Four-year project at Glenelg focuses on embracing course’s linksland feel

  • Glenelg
    Glenelg Golf Club

    Neil Crafter is collaborating with Bob Tuohy and Ryan Van Der Veen on a four-year renovation at Glenelg Golf Club in Adelaide, Australia

  • Glenelg
    Glenelg Golf Club

    Preparatory work included preparing the nineteenth hole for extended play

  • Glenelg
    Glenelg Golf Club

    Work has already been completed on the eighteenth hole

  • Glenelg
    Crafter + Mogford Golf Strategies

    The par-four thirteenth is the next to be renovated

  • Glenelg
    Crafter + Mogford Golf Strategies

    The sixth hole, which is scheduled for work in the final phase, ahead of project completion in late 2025

Richard Humphreys
By Richard Humphreys

The first phase of a four-year renovation project is under way at Glenelg Golf Club in Adelaide, Australia.

The plan was developed by Neil Crafter of Crafter + Mogford Golf Strategies in collaboration with Bob Tuohy, a Glenelg life member and former professional golfer, and the club’s project and construction manager Ryan Van Der Veen.

The project involves renovating greens, rebuilding bunkers and replacing the irrigation infrastructure with a new Rainbird IC system. Some design changes will be made to improve playability, and tree and vegetation work will be completed.

“Glenelg is at a point in its history where a confluence of issues, including ageing irrigation infrastructure, bunker maintenance demands, and management of out-of-play areas are causing a drain on finances,” said Crafter. “It is becoming increasingly difficult to maintain the standard of the course that the members and visitors expect.”

The first phase, which covers the second, thirteenth, fourteenth and eighteenth holes, is now under way, following preparatory work on the nineteenth hole and the creation of a new turf nursery, south of the second hole.

“The guiding principle for the implementation of the plan is that 18 holes will remain in play for members at all times,” said Crafter. “One hole will be closed at a time to enable work to be undertaken, with the nineteenth hole in play for that period. Work on the next hole will not commence until the previous hole is back in play. The extended use that the nineteenth hole will see over the next four years was the reason upgrade works have recently been undertaken on it to expand the tee and fairway areas and eliminate one greenside bunker.

“There will be no temporary greens needed during the implementation phase, although temporary tees will need to be utilised on some holes from time to time to suit construction logistics.”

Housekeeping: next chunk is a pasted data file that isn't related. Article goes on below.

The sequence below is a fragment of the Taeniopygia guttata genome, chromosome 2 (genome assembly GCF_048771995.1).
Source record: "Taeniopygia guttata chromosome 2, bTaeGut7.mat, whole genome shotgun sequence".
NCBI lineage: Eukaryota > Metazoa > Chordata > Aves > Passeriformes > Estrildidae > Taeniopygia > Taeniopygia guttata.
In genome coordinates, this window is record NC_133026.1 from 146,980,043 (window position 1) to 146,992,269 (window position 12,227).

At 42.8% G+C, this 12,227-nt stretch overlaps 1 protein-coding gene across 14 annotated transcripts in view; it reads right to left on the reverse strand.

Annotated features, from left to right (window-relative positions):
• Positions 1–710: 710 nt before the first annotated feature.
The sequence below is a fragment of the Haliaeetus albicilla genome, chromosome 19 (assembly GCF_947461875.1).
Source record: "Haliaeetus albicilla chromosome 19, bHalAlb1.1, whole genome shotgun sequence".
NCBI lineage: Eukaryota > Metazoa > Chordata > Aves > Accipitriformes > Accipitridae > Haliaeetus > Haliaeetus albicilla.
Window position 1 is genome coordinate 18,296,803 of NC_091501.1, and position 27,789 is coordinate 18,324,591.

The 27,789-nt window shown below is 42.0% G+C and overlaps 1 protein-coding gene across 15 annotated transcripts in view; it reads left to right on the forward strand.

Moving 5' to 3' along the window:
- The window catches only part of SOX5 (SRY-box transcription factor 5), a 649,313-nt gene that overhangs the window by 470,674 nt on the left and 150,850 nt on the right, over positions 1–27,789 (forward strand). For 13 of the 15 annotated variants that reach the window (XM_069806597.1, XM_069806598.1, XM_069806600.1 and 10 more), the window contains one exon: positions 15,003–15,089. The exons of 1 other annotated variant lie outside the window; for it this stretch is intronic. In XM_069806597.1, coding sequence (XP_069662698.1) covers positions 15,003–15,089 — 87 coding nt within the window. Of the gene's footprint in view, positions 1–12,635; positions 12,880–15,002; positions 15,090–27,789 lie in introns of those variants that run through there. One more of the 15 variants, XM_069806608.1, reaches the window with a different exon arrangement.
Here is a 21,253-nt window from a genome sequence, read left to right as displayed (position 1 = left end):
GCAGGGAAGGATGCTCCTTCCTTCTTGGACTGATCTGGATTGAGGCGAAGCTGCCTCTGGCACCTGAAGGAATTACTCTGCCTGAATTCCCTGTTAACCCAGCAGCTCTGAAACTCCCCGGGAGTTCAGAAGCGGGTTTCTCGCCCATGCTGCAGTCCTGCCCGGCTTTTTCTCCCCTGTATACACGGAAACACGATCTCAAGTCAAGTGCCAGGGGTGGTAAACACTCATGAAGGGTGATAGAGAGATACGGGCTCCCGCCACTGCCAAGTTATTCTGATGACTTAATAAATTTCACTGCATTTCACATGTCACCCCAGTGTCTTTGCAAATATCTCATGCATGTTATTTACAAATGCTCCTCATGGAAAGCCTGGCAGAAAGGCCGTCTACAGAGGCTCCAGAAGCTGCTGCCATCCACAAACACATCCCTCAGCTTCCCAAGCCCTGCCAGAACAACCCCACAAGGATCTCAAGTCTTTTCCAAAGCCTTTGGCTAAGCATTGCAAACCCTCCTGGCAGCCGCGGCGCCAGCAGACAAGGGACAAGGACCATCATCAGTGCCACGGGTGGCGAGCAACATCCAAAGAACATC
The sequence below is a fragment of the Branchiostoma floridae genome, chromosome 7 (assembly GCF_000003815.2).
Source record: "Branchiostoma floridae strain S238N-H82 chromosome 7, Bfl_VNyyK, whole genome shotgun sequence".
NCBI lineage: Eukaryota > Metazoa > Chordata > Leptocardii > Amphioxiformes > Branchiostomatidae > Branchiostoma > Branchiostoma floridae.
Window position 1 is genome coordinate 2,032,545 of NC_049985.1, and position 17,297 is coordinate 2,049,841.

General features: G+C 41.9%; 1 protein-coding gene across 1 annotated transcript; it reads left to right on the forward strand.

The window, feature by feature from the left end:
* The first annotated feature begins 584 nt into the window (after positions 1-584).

Work has already been completed on the eighteenth, and it has now returned to member play. “The redevelopment of the eighteenth included bunker reconstruction, expanded fairway areas, green resurfacing, and the replacement of an ageing retaining wall on the left side of the green,” said Crafter, whose attention now turns to the thirteenth.

“Glenelg has embarked on an exciting course enhancement programme, and I commend them for their investment in putting a full-time designer/shaper/project manager on staff,” said Van Der Veen. “The course has great potential to be brought back to its roots while embracing that natural linksland feel of the Adelaide sandbelt area. Neil Crafter brings some great history as the club’s architect over the past 40 years and it’s a privilege to be working with him to get the best out of this property. Having worked in the linksland of Ireland in the past, I’m excited to incorporate some subtle design techniques to bring something a bit unique to Adelaide and Australia.”

Greens will be resurfaced with a new blend of bentgrass, contours will be modified for additional pin positions and agronomic reasons, the sand profile will be refreshed, and new collars will be created to prevent couch encroachment. Six greens will be completely redesigned.

Work on the course’s revetted bunkers will include using artificial turf to enhance their sustainability. A new ‘hybrid’ style of fairway bunkers that combine revetted and natural sand faces will also be developed. Crafter and the project team’s work will see the number of bunkers on the course reduced and the club will introduce a combination of mechanical and manual maintenance practices to improve efficiency.

Crafter’s plan also includes adding more teeing options, reducing the amount of maintained rough, increasing fairway areas for more shotmaking options, and creating sparsely vegetated sandy areas with indigenous plantings to improve pace of play and prevent balls from being lost.

The property’s pine trees and indigenous specimens, such as native pine, will be maintained, while unsuitable tree species will be removed and replaced with local ones.

“The redeveloped Glenelg course will build upon the strengths and visual appeal of the current course while distilling the strategic nature of each hole,” said Crafter, who expects the final phase to be completed in late 2025. “Reducing bunker numbers while enhancing strategy has been a real design challenge, but I expect the reimagined holes will provide a good test of golf for all levels of golfers.

“The visual appeal of the course as an inland links – Glenelg is located on sandy linksland less than a kilometre from the ocean – will be enhanced by the additional sandy rough areas and hybrid bunkers we have envisaged. Working collaboratively with Ryan Van Der Veen, an experienced architect and shaper in his own right, is proving very rewarding and the club is gaining the benefits of our combined skills and expertise. We are very much looking forward to the ongoing implementation process over the coming years.”